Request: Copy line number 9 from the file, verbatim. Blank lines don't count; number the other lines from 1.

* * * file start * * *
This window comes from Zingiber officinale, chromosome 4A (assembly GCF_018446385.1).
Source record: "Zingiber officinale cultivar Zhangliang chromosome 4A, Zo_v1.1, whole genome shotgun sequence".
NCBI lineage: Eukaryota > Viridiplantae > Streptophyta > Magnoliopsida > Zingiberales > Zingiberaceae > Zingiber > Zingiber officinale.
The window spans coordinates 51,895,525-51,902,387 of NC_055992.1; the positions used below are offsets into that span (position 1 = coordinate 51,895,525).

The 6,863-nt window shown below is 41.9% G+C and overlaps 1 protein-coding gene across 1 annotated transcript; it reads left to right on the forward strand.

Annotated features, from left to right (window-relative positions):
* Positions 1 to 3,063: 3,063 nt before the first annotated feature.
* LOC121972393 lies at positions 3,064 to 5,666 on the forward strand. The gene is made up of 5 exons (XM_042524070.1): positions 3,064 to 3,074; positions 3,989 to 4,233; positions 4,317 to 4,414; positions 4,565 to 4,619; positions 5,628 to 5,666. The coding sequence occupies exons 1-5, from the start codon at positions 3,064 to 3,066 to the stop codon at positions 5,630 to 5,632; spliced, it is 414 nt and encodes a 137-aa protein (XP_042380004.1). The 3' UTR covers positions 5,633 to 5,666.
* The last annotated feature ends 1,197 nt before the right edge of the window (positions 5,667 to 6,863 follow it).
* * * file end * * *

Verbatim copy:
* The last annotated feature ends 1,197 nt before the right edge of the window (positions 5,667 to 6,863 follow it).